Dr Harsh Vardhan, Union Minister for Health and Family Welfare chaired ICMR’s International Symposium titled ‘One Health in India: Research informing biosafety, preparedness and response’ through video conference today.He launched a special issue of ICMR’s Indian Journal of Medical Research which discusses the One Health approach, corroborating multisectoral research informing regarding biosafety, preparedness and response and has original articles, viewpoints, perspectives and reviews from the eminent experts in the field.The commencement of the constitution of a high-level steering committee for Eco Health Initiatives in India was also announced. This committee will have its secretariat hosted at the ICMR, and will also be supported by the upcoming National Institute of One Health which is planned to be set-up in Nagpur.Speaking on the timely need for the event, the Union Health Minister said, “The whole world is grappling with the devastating effects of COVID-19. It is the need of the hour to brainstorm and find out ways for future emergency preparedness against emerging and re-emerging infections. With increased interaction between humans and animals – domestic and wild, and influenced by climate change, human health can no longer be seen in isolation. Our present COVID19 pandemic is more than a reminder of this fact.” He expressed hope that the steps envisaged would help avert the next pandemic.He took the occasion to remind the audience that it was the unwavering political commitment of India’s leadership led by Prime Minister Shri Narendra Modi which has ensured that India not only withstood the COVID crisis but also witnessed the most dynamic economic recovery worldwide.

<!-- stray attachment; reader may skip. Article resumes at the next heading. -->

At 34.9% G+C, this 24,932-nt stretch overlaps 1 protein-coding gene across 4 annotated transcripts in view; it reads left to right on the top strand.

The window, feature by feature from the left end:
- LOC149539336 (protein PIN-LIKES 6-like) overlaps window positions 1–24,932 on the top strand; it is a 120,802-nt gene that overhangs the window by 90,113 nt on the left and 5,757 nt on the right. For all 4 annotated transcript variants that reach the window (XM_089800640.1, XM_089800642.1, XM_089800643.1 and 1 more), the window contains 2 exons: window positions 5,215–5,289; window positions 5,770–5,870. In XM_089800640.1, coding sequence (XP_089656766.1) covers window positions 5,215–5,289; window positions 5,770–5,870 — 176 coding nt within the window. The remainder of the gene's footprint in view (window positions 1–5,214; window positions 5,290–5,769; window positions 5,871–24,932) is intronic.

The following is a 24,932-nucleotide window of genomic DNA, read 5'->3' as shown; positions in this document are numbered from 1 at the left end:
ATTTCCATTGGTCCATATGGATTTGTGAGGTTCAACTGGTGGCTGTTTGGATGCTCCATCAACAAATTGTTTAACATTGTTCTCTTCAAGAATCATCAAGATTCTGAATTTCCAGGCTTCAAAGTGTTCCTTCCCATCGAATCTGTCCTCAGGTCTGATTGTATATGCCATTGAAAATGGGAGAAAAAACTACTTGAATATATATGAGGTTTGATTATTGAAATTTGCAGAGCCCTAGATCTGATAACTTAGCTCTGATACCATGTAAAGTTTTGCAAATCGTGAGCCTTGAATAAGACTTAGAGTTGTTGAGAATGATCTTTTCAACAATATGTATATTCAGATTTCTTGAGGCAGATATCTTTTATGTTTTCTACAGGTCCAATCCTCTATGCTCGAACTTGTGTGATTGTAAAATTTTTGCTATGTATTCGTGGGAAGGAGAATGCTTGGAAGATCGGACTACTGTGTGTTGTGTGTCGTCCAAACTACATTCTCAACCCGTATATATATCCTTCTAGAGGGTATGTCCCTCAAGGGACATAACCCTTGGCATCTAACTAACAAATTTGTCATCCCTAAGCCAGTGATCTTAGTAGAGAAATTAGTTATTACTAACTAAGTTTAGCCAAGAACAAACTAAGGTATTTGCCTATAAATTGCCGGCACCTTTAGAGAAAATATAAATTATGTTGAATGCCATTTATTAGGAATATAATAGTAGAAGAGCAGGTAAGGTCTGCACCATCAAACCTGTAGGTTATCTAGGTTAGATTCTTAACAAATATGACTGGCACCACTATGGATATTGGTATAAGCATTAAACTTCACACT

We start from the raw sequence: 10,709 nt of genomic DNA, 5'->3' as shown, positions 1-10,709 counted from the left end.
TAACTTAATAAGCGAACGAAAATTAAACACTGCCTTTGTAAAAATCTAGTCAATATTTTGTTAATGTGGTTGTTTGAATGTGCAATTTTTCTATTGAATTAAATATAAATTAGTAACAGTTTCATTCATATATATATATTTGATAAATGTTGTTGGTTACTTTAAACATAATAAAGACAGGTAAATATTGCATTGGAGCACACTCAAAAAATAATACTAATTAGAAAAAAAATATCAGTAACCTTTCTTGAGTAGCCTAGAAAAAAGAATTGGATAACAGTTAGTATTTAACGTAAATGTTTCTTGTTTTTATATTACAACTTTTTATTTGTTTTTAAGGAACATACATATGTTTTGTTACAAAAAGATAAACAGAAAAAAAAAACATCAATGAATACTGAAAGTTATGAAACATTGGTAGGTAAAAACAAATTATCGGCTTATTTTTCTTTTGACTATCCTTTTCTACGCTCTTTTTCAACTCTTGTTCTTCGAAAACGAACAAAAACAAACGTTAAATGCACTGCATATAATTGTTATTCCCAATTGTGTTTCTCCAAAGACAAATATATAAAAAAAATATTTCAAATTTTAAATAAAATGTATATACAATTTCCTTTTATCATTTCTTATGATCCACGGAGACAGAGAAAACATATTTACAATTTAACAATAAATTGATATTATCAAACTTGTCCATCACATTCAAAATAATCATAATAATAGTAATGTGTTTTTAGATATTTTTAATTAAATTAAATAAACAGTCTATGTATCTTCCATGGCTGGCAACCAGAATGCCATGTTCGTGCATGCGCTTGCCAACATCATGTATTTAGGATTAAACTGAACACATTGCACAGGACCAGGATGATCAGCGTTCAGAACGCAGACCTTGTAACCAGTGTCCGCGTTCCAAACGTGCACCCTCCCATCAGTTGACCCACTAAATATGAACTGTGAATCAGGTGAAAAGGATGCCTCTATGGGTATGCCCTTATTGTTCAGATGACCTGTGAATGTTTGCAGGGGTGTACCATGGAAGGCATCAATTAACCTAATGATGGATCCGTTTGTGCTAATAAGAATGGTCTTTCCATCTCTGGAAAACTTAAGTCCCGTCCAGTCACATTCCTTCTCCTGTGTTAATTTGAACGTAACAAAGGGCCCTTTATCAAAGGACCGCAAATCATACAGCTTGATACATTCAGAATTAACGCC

Recognising the fact that the health of a population is closely connected to the health of animals and the shared environment, Dr. Harsh Vardhanexplained how this phenomenon increases zoonoses, the diseases that can pass between animals and people: “More people are today in closer and regular contact with wild and domestic animals, both as livestock and pets. This is both a result of human population growth as well as the expansion of human habitation into new geographic areas. There is a significant increase in human-animal interaction at the domestic level, particularly through the adoption of animals as pets, including otherwise non-domesticated species. Exotic food fetishes in many parts of the world and medicinal beliefs are also driving increased human entry into the animal space in the wild. The movement of people, animals, and animal products has increased from international travel and trade. As a result, diseases can spread quickly across borders and around the globe, unintentionally or otherwise. These changes have led to the spread of existing or known (endemic) and new or emerging zoonotic diseases. More than half of all infections that people can get can be spread by animals. Each year around the world, it is estimated that zoonoses (diseases shared between people and animals) cause 2.5 billion cases of sickness and 2.7 million deaths.”The Minister ended his speech by congratulating his audience on the presence of experts cutting across disciplines and global thought leaders at the symposium.“This symposium is a start point for a broad-ranging, multi-stakeholder discussion and collaboration – to secure better health for all on this beautiful planet we call home”, he added.Dr Balram Bhargava, Secretary, Health Research & DG, ICMR, Dr. K. VijayRaghavan, Principal Scientific Adviser to the Government of India, Dr G Satheesh Reddy, Secretary, Department of Defence R&D and Chairman,DRDO, Shri C.K. Mishra, Secretary, Ministry of Environment, Forest & Climate Change, Shri Atul Chaturvedi, Secretary, Animal Husbandry and Diary, Dr.Ashutosh Sharma, Secretary, Department of Science & Technology, Dr. Renu Swaroop, Secretary, Department of Biotechnology,Dr. Trilochan Mohapatra, Secretary, Department of Agricultural Research and Education& DG, ICAR, Prof Jeremy Farrar, CEO, Wellcome Trust, Dr Casey Barton, Director, One Health Office, CDC, Dr Aubrey Miller, NIEHS, USA, Dr Mark Schipp, Chief Veterinary Officer, Australiawere also present in the meeting.